|The Good Life: Innovation and young energy enriches us all|
|July 18, 2013 Lisa Betz|
Oregon Trail Days is once again in the books. The beloved 92-year-old festival gets better each year. How refreshing it is to have new events, improved events, and needed changes big and small.
I know there are some in the community who miss the way things used to be, such as the convenience of a short walk from their homes to the carnival and chili cook-off events, yet I heard from the owner of the carnival himself that they love the Five Rocks location because it enables them to fit more rides into the space. Of course, more rides translates to more revenue for the carnival and more fun for the community too. I love the fact that Five Rocks Amphitheater is being utilized. It is, after all, a community gem that has been severely underused in past years.
Iím a firm believer in change being a good thing. Without change even the best event can grow stale. Some time-honored events are on the verge of doing just that.
One example of this was when the Gering Merchants moved the Arts Festival location to the county courthouse lawn among the beautiful old shade trees. That was an inspired idea from Donna Cozad.
There has been a clear trend in the last couple of years that I find encouraging. New events are being created that are completely different and highly creative.
One example of a new thing that has realized great success is CAPWNís Zombie Walk last month. What a cool idea. Zombies have captured imaginations far and wide through the entertainment industry. What a clever idea for a fundraiser in support the important programs at CAPWN.
Then we had the United Wayís innaugural Color Dash in early July. This is another fantastic example of something new and refreshing. Everyone clearly had a good time participating in these new events.
What is it about getting gooped up in zombie make up or being awash in colored paint that translates to a roaring good time? Thereís something powerful in the idea of getting dirty and having fun.
This is why the Mud Volleyball tournament is also an inspired idea. The crowd was certainly out for it. Everyone captured by our photographers appears to be having a wonderful time.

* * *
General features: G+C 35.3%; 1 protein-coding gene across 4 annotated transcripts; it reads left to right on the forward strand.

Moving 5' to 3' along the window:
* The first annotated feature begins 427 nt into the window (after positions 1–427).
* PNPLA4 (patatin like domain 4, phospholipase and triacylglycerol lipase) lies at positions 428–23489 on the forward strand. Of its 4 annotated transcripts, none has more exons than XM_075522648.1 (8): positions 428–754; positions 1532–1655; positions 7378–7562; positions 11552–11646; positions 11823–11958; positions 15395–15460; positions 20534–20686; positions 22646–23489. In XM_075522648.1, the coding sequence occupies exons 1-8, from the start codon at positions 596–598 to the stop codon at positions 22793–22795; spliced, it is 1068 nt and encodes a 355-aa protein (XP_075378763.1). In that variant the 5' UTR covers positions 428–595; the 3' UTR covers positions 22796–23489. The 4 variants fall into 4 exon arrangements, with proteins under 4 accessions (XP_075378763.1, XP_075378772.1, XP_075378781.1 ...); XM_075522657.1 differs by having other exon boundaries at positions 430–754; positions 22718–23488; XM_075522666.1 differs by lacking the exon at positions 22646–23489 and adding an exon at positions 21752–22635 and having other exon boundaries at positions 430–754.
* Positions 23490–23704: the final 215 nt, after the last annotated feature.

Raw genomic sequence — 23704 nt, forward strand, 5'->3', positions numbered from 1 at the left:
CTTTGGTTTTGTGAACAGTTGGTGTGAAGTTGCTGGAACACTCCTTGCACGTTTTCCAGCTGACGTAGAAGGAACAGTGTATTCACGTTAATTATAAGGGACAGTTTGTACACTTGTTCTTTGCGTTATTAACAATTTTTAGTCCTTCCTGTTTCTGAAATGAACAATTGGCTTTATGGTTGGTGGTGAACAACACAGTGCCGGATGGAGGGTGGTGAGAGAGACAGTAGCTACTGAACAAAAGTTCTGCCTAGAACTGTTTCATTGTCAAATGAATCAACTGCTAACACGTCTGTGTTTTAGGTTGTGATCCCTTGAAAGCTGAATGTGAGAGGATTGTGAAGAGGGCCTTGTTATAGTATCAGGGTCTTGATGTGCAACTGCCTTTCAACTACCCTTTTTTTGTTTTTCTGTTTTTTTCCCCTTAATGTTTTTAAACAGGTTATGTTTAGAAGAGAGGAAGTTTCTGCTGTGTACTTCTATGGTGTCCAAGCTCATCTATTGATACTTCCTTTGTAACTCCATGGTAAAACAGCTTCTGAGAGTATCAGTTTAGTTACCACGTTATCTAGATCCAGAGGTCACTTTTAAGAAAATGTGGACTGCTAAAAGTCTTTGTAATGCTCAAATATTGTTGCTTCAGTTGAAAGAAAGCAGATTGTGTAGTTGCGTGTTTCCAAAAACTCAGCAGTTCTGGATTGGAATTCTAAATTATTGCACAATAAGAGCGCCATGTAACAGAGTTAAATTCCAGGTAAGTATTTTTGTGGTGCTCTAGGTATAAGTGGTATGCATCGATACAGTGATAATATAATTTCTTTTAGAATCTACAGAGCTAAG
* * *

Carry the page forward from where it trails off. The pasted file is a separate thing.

Another cool new OTD event is the Graffiti in the Grass contest.
Where did these new ideas come from? Interesting question. The answer is this, young people, and community members who have traveled outside of our Valley and seen other communities implement similar events.
Community leaders would be smart to take note of this recent trend. There is no harm in revamping old traditions nor in trying innovative new ideas and events.
If there is one thing that Iíve noticed as a newspaper editor for the last two years, itís that everything tends to repeat itself here. As an editor making weekly coverage assignments and laying out the pages week after week for two years, Iíve noticed that very little really changes in our community.
At this time we do this, and then we do this, and then such and such is around the corner.
We in the Valley are creatures of habit. Maybe every human being is like this or perhaps it has to do with the predominantly German heritage here that causes people to resist change.
There is a tendency here for people create territories for themselves and never want to give up their turf. This is a shame because community events are not about the person leading the charge, they are about the success of the event and doing something people will enjoy that enriches our lives here in the Valley.
Iím proud of the up-and-coming leadership appearing in the Valley. Youthful energy is needed here and for more than the muscle it takes to set up chairs and tables or to bake cookies and treats.
Young people have incredible ideas that ought to be heard, supported and implemented. Sometimes an idea doesnít pan out, but like the Gering Merchants decided with their Make Gering Shine Tailgating Party, sometimes what seems a good idea doesnít pay off in the long run.
We musnít be afraid to give a new idea a couple of years to thrive before deciding that it isnít going to work. Things take time to develop and be perfected, like moving the Chili Cook-off to Five Rocks. Last year there were spatial and parking kinks and they were worked out. The move is a fresh start and leaves room for the growth of even more events out there.
I am proud of the Oregon Trail Days Committee for their innovative approach to so many time-honored traditions in the last couple of years.
Keep rolling with these new ideas, and this goes for all committees working to make the Valley a better place for all of us by creating new things to experience here.
Letís get the young people to participate in meaningful ways. One shouldnít have to sit in planning meetings for years and years with their mouth shut before someone will take their ideas seriously. Few young people have the patience for that and why should they?